SLR - October 2016 - Paul Carroll

Effect of Physical Therapy on Wound Healing and Quality of Life in Patients with Venous Leg Ulcers: A Systematic Review

Reference: Yim E, Kisner RS, Gailey RS, Mandel DW, Chen SC, Tomic-Canic M. Effect of Physical Therapy on Wound Healing and Quality of Life in Patients with Venous Leg Ulcers: A Systematic Review. JAMA Dermatol. 2015 Mar; 151(3):320–327.

Scientific Literature Review

Reviewed By: Paul Carroll, DPM
Residency Program: Medstar Washington Hospital Center

Podiatric Relevance: Chronic venous insufficiency is a dysfunction of the venous system due to impaired mobility of the calf muscle pumps but more specifically caused by malfunction of the valves. They are the most common type of ulcers of the legs, which can be recurrent and painful. One factor contributing to venous insufficiency is impaired ankle range of motion (ROM). Ankle range of motion is needed to activate the calf muscle pump. Patients with little ankle ROM tend to have worse venous insufficiency. Barwell et al found 13 percent of patients with ankle ROM with less than 35 degrees of dorsiflexion and plantarflexion compared to 60 percent of patients who had ROM greater than 35 degrees healed ulcers at 24 weeks of treatment. This article systematically reviews the current literature on the effect of physical therapy (PT) in ulcer healing and quality of life (QOL) outcomes in patients with venous leg ulcers and also demonstrates the need for further research on this subject.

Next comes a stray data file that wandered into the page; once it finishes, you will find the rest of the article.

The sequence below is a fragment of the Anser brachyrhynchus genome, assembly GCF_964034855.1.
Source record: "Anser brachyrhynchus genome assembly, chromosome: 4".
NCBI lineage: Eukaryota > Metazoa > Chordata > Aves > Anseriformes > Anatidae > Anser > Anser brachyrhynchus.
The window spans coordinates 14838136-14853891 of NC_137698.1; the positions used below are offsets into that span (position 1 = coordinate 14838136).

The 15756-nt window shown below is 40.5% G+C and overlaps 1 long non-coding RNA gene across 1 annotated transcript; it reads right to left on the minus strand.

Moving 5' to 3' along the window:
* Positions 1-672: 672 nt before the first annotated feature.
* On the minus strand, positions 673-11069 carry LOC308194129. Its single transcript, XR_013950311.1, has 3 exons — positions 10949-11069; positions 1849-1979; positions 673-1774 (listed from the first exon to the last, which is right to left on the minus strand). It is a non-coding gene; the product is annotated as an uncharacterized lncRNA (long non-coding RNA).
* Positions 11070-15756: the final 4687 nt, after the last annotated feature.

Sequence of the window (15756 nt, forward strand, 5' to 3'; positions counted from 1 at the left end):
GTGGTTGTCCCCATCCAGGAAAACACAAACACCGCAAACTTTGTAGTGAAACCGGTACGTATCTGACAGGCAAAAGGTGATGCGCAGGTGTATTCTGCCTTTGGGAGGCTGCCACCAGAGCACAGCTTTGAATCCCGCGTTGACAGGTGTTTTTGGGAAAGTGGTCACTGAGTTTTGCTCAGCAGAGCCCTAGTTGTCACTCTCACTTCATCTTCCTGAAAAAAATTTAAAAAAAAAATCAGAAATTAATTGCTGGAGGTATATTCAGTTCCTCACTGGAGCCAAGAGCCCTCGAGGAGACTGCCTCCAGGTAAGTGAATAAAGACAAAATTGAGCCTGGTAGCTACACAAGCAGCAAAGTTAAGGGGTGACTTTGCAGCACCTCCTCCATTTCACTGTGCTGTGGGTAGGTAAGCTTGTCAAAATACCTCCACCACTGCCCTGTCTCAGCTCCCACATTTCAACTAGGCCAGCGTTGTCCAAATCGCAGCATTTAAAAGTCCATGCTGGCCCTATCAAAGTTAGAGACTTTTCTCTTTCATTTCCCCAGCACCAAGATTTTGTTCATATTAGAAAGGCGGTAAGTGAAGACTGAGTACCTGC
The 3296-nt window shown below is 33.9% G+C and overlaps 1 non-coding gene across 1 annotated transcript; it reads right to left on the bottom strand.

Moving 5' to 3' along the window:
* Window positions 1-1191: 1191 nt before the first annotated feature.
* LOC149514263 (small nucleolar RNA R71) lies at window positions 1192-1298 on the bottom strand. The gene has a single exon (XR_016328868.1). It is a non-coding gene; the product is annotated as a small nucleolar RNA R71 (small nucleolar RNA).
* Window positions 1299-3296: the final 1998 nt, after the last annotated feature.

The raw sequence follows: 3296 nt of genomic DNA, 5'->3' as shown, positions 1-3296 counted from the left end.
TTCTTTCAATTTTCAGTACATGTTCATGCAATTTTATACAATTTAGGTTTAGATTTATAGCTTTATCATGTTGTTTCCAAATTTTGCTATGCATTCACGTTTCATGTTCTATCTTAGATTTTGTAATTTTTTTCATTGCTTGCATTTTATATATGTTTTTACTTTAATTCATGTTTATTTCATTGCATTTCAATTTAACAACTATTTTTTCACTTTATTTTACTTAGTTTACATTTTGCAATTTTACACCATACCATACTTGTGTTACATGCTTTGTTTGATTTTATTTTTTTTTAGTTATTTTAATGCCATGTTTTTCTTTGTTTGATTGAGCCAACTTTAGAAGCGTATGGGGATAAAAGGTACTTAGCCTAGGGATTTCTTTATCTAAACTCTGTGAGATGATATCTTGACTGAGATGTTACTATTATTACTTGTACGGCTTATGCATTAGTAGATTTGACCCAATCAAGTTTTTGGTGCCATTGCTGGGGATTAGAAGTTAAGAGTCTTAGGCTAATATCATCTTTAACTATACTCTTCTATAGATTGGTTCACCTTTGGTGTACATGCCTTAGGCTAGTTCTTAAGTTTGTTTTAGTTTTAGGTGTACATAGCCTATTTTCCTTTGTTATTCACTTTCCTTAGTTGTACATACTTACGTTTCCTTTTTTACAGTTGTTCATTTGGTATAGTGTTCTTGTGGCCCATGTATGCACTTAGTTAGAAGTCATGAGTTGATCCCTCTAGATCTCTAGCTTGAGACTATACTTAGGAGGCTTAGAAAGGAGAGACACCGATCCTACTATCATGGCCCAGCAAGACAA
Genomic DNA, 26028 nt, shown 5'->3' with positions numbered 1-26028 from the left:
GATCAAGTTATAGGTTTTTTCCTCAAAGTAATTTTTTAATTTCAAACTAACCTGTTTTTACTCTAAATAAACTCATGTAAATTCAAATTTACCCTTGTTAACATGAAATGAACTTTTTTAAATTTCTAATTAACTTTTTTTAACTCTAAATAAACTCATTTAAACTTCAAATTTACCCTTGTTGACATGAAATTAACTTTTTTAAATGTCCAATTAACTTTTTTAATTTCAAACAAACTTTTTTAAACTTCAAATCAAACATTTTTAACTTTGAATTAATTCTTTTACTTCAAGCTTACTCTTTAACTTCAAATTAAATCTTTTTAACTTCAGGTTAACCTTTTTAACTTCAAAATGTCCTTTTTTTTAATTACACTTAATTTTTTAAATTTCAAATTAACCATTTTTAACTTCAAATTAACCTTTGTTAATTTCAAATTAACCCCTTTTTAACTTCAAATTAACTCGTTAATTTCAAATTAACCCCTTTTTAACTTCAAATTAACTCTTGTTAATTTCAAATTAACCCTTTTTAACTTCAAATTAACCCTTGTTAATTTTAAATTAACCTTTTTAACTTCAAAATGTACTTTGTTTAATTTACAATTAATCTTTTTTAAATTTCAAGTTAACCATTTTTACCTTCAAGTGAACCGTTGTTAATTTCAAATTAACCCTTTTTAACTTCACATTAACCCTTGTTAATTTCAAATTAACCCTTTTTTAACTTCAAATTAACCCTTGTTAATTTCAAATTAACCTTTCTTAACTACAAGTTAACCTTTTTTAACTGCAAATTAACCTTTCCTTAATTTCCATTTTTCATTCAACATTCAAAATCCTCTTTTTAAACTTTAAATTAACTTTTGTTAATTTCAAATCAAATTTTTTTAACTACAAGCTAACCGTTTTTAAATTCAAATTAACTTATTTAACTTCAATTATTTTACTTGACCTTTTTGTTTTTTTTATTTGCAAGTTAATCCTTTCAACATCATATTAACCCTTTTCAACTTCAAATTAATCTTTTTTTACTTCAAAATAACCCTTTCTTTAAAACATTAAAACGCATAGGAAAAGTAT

Methods: A search of Pubmed (MEDLINE), CINAHL and Cochrane databases in April 2014 was performed using the keywords venous ulcer, venous leg ulcer, quality of life, health-related quality of life, physical therapy and exercise. Systematic literature reviews, observational studies and topics unrelated to venous ulcers were excluded. Expert opinion articles were also excluded from the study. The quality of evidence was assessed based on grading recommendations by Robinson et al. End points in the study included complete wound healing, reduction in wound size, improved quality of life and faster healing time.

Results: Forty-seven articles were screened, and 10 articles met inclusion criteria. Five articles were identified as randomized controlled trials (RCT), one as a non-RCT and four as single-arm cohort studies. The reported age ranged from 54 to 76 years old, and BMI was not reported in all studies. When reported, median or mean BMI was more than 33.9. Physical therapy in patients with VLUs was reported in all 10 studies. Seven discussed PT in patients with VLU, and three discussed the complete healing of ulcers. Exercises include the use of a treadmill, walking and heel raises. Most studies were home-based exercises without the supervision of a physical therapist or nurse. All studies had mixed outcomes in healing of venous ulcers. The subsequent portion of this review looked at calf muscle pump function and ankle ROM. It has been published that individuals with venous leg ulcers who underwent supervised exercises versus patients who were unsupervised reported increased mobility after nine weeks. Only three studies documented wound size during physical therapy. One article reported decreased wound size, but this was not significant. Two articles were found that measured QOL in individuals who took part in the study. They found no change in QOL in individuals after physical therapy in both studies. In one separate study that utilized the Short Form-36 Health Survey, there was no improvement in QOL or ankle ROM after physical therapy.

Conclusions: Currently, there is a lack of randomized studies investigating the role of physical therapy in increasing ankle ROM for the treatment of venous stasis ulcers. More studies are needed to evaluated physical therapy’s role in the treatment of venous ulcers.

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